Transcripts reveal the interest of insurers on the blockchain

  Transcripts reveal the interest of insurers in blockchain

If you talk about it, it means that you are thinking about it. This is the belief of Thomas Mason, research analyst at S & P Global Market Intelligence, who reviewed the transcripts of calls from global insurance companies to assess their acuteness when it comes to blockchain technology.

According to Mason, teleconferences provide a useful barometer of the company's interest in blockchain as they indicate that executives think about it. Now it has been revealed which side of the planet is most interested.

Based on the transcripts of publicly listed insurance underwriters, where speakers mentioned the term "blockchain", "distributed ledger" or "cryptography" at least once, it turned out that Insurers who discuss most about blockchain technology on conference calls came from Europe.

In addition to the recalls of earnings, the data collected at the beginning of this month also included transcripts of events such as analysts / investor days and industry conferences.

Europe has surpassed all other regions with 15 transcripts, followed by eight in the Asia-Pacific region. Linked to the APAC was the combined US and Canada – which Mason said could mean that US insurers are taking a wait-and-see approach … or that or they are just more secret about their blockchain plans.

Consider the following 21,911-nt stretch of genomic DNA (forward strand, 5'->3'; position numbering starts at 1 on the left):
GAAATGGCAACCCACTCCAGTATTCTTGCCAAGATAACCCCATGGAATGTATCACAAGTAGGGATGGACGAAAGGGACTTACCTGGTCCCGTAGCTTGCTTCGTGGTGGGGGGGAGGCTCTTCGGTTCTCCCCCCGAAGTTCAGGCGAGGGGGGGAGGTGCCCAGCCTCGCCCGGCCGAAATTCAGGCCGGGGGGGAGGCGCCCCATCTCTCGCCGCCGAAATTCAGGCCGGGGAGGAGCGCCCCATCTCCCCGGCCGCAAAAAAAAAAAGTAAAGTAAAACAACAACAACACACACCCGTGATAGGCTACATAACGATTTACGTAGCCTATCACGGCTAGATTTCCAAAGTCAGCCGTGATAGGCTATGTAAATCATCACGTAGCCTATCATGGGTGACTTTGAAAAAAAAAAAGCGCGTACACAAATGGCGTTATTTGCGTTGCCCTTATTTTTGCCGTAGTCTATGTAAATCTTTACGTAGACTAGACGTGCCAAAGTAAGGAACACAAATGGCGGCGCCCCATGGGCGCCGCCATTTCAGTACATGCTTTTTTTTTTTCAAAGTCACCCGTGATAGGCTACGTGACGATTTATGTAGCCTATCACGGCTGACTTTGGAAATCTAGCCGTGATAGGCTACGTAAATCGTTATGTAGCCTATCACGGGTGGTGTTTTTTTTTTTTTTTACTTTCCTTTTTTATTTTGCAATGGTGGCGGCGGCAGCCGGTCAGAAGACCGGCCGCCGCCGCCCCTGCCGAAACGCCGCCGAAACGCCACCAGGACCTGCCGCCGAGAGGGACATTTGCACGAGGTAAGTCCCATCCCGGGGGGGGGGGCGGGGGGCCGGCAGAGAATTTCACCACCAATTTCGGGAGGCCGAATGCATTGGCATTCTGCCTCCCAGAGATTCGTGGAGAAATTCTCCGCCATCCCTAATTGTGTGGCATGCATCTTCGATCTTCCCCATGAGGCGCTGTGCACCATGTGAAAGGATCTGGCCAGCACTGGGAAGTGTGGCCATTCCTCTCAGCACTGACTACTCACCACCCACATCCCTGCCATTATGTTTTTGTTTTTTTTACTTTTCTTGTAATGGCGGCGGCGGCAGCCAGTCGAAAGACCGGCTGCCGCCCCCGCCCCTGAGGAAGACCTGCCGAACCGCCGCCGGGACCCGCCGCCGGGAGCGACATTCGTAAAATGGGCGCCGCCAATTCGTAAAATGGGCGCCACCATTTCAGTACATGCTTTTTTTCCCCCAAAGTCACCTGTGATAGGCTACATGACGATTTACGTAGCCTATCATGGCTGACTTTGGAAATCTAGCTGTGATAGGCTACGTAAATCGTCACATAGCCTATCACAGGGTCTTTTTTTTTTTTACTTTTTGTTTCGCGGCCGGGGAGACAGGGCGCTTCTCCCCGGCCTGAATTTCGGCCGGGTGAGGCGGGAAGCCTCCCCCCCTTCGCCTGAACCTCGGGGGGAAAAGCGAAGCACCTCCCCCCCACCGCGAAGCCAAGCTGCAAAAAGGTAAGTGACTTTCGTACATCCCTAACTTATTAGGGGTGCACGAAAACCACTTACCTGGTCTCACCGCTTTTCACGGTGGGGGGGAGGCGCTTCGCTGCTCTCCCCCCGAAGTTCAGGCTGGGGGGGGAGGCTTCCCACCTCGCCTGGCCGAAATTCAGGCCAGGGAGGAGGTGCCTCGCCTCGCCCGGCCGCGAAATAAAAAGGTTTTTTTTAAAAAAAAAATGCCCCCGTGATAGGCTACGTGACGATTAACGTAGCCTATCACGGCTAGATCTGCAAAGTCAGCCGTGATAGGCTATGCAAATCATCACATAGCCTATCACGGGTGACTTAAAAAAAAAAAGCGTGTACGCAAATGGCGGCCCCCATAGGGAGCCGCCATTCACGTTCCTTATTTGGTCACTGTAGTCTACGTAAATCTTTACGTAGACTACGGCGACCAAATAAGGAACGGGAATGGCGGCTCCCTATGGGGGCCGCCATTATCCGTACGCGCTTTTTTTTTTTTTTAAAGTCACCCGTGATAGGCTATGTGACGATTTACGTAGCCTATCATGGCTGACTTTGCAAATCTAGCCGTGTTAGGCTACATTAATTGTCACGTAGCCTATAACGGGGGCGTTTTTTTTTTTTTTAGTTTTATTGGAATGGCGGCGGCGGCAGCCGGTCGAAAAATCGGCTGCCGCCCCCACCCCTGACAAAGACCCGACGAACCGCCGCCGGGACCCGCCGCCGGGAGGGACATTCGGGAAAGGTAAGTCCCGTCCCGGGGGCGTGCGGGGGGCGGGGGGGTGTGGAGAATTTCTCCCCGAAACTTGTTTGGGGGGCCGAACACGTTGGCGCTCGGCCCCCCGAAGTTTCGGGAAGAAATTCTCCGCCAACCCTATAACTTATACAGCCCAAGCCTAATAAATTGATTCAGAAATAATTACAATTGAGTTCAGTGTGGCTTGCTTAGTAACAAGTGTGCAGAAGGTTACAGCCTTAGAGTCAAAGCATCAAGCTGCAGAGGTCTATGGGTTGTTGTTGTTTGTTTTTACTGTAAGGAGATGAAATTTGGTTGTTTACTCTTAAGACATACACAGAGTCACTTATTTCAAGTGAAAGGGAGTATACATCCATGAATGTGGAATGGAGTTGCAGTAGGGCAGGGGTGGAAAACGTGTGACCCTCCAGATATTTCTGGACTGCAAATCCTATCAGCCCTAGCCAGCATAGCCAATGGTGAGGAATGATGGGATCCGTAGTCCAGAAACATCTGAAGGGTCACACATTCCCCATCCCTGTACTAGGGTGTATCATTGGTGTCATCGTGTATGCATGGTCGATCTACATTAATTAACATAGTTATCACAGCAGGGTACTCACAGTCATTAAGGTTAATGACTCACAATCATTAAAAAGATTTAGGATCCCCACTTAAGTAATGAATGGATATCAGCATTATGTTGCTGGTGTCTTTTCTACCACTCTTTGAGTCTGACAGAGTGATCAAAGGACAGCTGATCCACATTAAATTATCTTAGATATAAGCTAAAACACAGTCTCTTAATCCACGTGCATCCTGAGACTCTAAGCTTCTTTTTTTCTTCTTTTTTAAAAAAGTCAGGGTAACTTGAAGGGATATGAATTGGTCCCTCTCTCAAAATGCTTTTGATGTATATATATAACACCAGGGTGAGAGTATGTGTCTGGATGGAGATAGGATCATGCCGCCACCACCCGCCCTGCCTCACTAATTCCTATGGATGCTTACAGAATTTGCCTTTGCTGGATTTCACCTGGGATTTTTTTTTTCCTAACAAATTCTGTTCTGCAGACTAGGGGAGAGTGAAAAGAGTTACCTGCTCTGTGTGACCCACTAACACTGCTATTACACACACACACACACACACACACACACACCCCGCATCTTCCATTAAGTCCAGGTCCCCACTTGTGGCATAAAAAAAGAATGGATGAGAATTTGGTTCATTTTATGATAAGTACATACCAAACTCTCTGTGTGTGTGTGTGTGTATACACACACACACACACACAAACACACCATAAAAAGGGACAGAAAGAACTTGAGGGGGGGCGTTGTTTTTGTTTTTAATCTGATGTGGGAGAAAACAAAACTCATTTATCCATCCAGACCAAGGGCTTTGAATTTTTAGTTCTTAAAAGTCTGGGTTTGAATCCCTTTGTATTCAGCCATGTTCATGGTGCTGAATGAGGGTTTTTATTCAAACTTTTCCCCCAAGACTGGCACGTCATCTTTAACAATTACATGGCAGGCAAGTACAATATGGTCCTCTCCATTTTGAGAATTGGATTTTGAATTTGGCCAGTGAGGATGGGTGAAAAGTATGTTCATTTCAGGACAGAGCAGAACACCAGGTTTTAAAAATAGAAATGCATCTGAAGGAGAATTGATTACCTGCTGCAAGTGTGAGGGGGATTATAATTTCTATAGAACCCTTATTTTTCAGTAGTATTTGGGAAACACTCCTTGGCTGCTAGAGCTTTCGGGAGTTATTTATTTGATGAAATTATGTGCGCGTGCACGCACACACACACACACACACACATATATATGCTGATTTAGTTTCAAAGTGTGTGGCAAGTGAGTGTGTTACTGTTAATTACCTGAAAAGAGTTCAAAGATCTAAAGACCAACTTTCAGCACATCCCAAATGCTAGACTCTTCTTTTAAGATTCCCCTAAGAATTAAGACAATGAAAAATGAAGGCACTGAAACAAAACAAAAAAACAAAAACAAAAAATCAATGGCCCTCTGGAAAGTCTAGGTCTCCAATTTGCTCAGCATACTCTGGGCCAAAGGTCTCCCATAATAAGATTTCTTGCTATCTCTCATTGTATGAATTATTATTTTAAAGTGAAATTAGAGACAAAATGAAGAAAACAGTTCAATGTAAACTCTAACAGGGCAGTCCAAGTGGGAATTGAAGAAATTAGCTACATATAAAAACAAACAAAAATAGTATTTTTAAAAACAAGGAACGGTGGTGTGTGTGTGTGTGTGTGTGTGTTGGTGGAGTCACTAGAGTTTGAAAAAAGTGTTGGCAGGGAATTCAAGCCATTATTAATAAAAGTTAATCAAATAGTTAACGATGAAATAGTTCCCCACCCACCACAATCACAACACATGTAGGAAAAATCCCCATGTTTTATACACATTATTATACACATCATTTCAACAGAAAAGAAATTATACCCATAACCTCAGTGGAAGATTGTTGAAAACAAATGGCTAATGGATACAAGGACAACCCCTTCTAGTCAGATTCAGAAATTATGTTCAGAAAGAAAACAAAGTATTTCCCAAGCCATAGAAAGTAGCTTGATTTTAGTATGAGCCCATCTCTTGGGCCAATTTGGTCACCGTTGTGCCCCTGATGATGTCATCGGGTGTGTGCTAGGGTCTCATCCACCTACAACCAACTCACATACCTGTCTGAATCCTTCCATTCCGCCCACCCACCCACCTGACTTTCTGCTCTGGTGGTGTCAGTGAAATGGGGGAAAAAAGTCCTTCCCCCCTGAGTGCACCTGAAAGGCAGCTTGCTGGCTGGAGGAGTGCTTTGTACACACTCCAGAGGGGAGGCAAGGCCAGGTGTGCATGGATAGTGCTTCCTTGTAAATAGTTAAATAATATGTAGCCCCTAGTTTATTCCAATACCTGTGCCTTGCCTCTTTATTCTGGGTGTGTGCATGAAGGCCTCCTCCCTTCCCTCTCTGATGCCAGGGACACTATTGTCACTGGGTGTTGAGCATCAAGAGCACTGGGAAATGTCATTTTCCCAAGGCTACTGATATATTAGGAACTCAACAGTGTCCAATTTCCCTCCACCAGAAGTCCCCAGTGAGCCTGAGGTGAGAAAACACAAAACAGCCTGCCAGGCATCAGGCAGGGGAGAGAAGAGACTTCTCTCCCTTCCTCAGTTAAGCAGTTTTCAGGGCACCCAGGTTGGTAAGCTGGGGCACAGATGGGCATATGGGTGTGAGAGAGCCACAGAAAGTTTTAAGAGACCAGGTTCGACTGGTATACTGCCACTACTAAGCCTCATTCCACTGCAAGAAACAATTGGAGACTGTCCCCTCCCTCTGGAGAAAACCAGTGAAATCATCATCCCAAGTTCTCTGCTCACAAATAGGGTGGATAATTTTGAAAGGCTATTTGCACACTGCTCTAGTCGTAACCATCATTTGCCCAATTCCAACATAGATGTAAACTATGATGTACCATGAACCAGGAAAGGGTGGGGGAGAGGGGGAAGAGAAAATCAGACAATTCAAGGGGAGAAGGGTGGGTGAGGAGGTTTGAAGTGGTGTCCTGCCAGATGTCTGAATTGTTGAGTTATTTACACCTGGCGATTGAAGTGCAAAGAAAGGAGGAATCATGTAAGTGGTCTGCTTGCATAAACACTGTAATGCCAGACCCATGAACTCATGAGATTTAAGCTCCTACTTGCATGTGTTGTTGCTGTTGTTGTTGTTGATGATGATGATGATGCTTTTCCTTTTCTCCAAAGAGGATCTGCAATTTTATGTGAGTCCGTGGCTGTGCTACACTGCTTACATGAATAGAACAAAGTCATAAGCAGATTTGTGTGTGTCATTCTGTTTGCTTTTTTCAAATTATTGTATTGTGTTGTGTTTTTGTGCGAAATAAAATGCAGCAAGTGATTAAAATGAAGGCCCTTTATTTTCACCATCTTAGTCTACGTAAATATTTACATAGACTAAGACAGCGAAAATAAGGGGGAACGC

Meanwhile Latin America and the Caribbean region, which included Bermuda, had two transcripts. As for insurers in the Middle East and Africa, not a single transcription mentioned blockchain technology.

"A project that caught our eye on the European market was Fizzy from AXA," said Mason. "The flight insurance product uses smart contracts written on the Ethereum blockchain and automatically pays off a claim if a passenger's flight is delayed by more than two hours, AXA launched Fizzy in September 2017 and currently offered cover only for a few routes to day.

"In mid-June 2018, AXA had extended the app to 5% of the world's routes. But the fact that it was launched is noteworthy, as many projects by other companies, both within and outside the insurance industry, remain in proof-of-concept mode. "

The analyst also cited the names of Allianz SE, Prudential Plc and SCOR SE among the leading European insurers (re) who publicly disclosed blockchain initiatives.

However, there is an insurer particular that seems very interested in the prospects of technology.

"While the European insurers collectively discussed blockchain on Most of the conference calls, the Chinese insurer Ping An Insurance (Group) Co. of China Ltd. won first place in our individual insurers rankings, "said Mason." Ping An considers blockchain to be one of its five core technologies, such as the executives mentioned during an investor day in November 2017; the others are biometric data, big data, artificial intelligence and cloud computing. "

The research also drew attention to blockchain consortia such as B3i (Blockchain Insurance Industry Initiative) and The Institutes RiskBlock Alliance.

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